Great Plains Daily Devotional for 9/26/2019

Today please be in prayer for

Roger Gillming
Bushnell Calvary UMC
Kimball Trinity UMC
Great West District
Bonnie McCord
Chadron UMC
Great West District
David Abbott
Chappell UMC
Lodgepole UMC
Great West District
Shirley Taylor
Clinton UMC
Great West District

Today's Lectionary Text

2 Corinthians 8:8-15

I’m not giving an order, but by mentioning the commitment of others, I’m trying to prove the authenticity of your love also.  You know the grace of our Lord Jesus Christ. Although he was rich, he became poor for your sakes, so that you could become rich through his poverty. I’m giving you my opinion about this. It’s to your advantage to do this, since you not only started to do it last year but you wanted to do it too. Now finish the job as well so that you finish it with as much enthusiasm as you started, given what you can afford. A gift is appreciated because of what a person can afford, not because of what that person can’t afford, if it’s apparent that it’s done willingly. It isn’t that we want others to have financial ease and you financial difficulties, but it’s a matter of equality. At the present moment, your surplus can fill their deficit so that in the future their surplus can fill your deficit. In this way there is equality. As it is written, “The one who gathered more didn’t have too much, and the one who gathered less didn’t have too little.”

Today's Devotional

Paul is trying to show the mutual benefits of connections in ministry for Christ with this passage from his second letter to the church in Corinth. He is asking the church in south-central Greece to take up a collection for the struggling church in Jerusalem. His point is pretty simple: You can afford to help this group of fellow-believers, and should the day come that the roles are reversed, they can return the favor. Apparently, this was an effort the church at Corinth started — even enthusiastically — a year ago but failed to finish the work to make the gift a reality.
It’s a lesson in stewardship, but it’s also a lesson in follow-through, of keeping promises, of fulfilling a mission.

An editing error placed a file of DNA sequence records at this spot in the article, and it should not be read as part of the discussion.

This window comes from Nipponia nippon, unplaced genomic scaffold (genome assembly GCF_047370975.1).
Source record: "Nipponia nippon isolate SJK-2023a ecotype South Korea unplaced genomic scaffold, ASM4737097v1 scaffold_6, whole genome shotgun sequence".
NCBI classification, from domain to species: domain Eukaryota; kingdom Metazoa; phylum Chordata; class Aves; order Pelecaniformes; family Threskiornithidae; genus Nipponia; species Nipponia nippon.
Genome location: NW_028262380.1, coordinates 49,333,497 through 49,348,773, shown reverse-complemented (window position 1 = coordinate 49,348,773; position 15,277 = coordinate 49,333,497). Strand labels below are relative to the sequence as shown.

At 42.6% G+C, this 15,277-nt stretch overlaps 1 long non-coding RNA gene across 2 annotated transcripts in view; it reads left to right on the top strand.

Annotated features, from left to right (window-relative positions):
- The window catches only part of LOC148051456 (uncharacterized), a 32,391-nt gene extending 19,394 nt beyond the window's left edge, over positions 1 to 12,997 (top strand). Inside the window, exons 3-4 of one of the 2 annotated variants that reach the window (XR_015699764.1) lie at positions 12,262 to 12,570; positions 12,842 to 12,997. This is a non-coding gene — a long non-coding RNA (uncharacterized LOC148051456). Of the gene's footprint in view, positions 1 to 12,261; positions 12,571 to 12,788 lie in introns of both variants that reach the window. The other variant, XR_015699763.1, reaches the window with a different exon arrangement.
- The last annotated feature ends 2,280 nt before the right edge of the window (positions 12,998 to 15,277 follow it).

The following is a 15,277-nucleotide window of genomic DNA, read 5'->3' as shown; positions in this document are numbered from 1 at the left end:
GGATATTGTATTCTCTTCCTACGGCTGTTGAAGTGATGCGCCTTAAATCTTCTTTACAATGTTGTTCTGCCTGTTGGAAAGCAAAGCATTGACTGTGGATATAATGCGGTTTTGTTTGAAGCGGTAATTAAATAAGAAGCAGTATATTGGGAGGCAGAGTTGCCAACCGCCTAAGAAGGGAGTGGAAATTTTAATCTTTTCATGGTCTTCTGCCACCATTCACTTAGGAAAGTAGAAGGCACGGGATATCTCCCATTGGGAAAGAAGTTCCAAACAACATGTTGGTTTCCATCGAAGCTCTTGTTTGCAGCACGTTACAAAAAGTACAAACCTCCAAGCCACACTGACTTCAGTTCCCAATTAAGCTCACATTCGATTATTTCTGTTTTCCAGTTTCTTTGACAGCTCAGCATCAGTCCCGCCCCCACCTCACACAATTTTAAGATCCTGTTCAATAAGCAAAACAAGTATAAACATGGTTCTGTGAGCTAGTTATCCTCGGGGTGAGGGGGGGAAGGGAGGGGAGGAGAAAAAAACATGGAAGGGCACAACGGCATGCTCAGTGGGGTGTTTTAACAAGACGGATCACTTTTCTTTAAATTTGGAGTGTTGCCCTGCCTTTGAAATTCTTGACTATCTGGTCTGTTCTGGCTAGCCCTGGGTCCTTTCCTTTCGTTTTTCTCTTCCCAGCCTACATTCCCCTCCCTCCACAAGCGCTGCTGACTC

Paul expected the churches that could help to do so for the believers facing what he called a “deficit.” Today, we recognize that term to mean lack of income in relation to our expenses. But it also can mean a lack of resources, perhaps of talent or tools. And that’s where the United Methodist system has a real strength. While the bureaucracy can cause headaches at times — with our present impasse over human sexuality as an example — that structure also provides an avenue for resources to go from those who have them to those who do not, all for the sake of the mission.

When your church pays its mission shares it is living in connection by supporting ministries that range from disaster response to camps for children to campus ministries for young adults to scholarships for seminary students to grants for local churches to training opportunities.

Jesus left a majestic kingdom to come to earth for our sakes. He died for our sins while also showing us how to live in connection with one another. He gave all to show His commitment to all of us. This day, how will you show your commitment to Him?
   — Todd Seifert, director of communications

Prayer for Reflection

Gracious God, forgive us when we come to the table with a feeling of scarcity. We know you have provided an abundance. Help us to do as you have shown and taught, to live in connection with one another, to follow through on our commitments and to fulfill your mission for us on this earth. Amen.

Does God speak to you through original songwriting, poetry or storytelling?  Share your talent with our daily devotion readers! How could your creativity and originality impact the faith of our Nebraska and Kansas neighbors?  I think you might be surprised.


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